Going forward on farm, it’s time to concentrate on getting the rotation out for summer, keeping on top of the weeds, and doing those odd jobs that have been put off to date. Happy days as College has finished now and Hayze is home, keen to earn money by helping Sam, although he’s caught between the need for some cash and the lure of the Xbox. Times are tough when you’re a teenager!
On the home front, we sold the other house on our farm, which is a real plus. I needed a bit of practice in my real estate sales and thought this was a great opportunity. The sale went without a hitch and now we have lovely new neighbours. However, we didn’t factor in that the previous tenant of the house, which is daughter number two, yes, THAT daughter (the one mentioned in the previous blog with the sick chihuahuas and an interested vet) suddenly had nowhere to live, so moved back in to live with us! It’s so nice to be wanted!! She mentioned something about cool parents and how much she loves us…. I don’t think the lure of cooked meals, free wifi, dog sitting and endless available supplies of craft beer in the fridge had anything to do with her decision. Speaking of dog sitting, it’s not just her dog, the aforementioned interested vet has transferred to a new work position a little further away and couldn’t take HIS dog with him…OR his cat as it turns out. And HIS dog ain’t no small, obliging, cute chihuahua!!! In fact, he could eat a chihuahua for breakfast and still have room for more!! But, I must say, he is nice and adds a new dimension to dog sitting!!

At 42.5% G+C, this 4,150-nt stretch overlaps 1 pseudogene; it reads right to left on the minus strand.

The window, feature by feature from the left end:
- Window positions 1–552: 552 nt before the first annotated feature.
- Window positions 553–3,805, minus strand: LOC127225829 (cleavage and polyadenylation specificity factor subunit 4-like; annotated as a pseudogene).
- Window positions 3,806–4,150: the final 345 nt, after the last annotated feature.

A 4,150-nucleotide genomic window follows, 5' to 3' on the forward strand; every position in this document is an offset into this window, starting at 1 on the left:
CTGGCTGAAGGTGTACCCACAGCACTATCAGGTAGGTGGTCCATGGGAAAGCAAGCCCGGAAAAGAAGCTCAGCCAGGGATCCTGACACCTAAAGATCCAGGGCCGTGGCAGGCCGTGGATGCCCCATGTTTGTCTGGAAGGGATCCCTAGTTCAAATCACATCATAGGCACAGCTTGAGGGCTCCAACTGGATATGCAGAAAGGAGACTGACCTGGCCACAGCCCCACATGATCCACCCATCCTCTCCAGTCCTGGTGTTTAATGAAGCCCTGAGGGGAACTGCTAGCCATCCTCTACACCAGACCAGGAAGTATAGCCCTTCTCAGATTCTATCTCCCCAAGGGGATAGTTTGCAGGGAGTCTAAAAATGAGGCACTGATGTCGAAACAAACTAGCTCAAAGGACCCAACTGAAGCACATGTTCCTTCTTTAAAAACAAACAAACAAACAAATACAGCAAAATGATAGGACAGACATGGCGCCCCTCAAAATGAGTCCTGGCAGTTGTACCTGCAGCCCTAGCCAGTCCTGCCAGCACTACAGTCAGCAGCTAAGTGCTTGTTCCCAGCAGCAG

Joyeaux Noel, have a great Christmas and remember to take care out there…